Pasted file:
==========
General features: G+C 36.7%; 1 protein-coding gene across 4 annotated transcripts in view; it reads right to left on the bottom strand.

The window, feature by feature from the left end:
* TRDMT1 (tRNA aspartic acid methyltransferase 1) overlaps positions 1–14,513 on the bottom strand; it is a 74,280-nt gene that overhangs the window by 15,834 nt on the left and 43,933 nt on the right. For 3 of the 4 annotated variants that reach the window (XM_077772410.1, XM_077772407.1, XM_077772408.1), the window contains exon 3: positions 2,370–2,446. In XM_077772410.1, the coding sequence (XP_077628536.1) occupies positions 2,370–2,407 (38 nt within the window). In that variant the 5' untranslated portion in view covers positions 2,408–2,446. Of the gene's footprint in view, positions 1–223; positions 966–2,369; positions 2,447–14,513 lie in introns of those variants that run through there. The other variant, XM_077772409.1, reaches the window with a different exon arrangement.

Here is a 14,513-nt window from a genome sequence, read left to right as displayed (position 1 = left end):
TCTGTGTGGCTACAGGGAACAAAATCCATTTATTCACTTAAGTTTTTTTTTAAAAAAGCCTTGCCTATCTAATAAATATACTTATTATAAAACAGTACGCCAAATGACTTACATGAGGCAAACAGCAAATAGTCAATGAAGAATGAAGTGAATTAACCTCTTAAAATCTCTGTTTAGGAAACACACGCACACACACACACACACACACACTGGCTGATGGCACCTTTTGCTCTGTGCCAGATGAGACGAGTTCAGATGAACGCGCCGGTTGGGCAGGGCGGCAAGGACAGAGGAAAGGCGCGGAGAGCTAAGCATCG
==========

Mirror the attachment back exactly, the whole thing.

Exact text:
General features: G+C 36.7%; 1 protein-coding gene across 4 annotated transcripts in view; it reads right to left on the bottom strand.

The window, feature by feature from the left end:
* TRDMT1 (tRNA aspartic acid methyltransferase 1) overlaps positions 1–14,513 on the bottom strand; it is a 74,280-nt gene that overhangs the window by 15,834 nt on the left and 43,933 nt on the right. For 3 of the 4 annotated variants that reach the window (XM_077772410.1, XM_077772407.1, XM_077772408.1), the window contains exon 3: positions 2,370–2,446. In XM_077772410.1, the coding sequence (XP_077628536.1) occupies positions 2,370–2,407 (38 nt within the window). In that variant the 5' untranslated portion in view covers positions 2,408–2,446. Of the gene's footprint in view, positions 1–223; positions 966–2,369; positions 2,447–14,513 lie in introns of those variants that run through there. The other variant, XM_077772409.1, reaches the window with a different exon arrangement.

Here is a 14,513-nt window from a genome sequence, read left to right as displayed (position 1 = left end):
TCTGTGTGGCTACAGGGAACAAAATCCATTTATTCACTTAAGTTTTTTTTTAAAAAAGCCTTGCCTATCTAATAAATATACTTATTATAAAACAGTACGCCAAATGACTTACATGAGGCAAACAGCAAATAGTCAATGAAGAATGAAGTGAATTAACCTCTTAAAATCTCTGTTTAGGAAACACACGCACACACACACACACACACACACTGGCTGATGGCACCTTTTGCTCTGTGCCAGATGAGACGAGTTCAGATGAACGCGCCGGTTGGGCAGGGCGGCAAGGACAGAGGAAAGGCGCGGAGAGCTAAGCATCG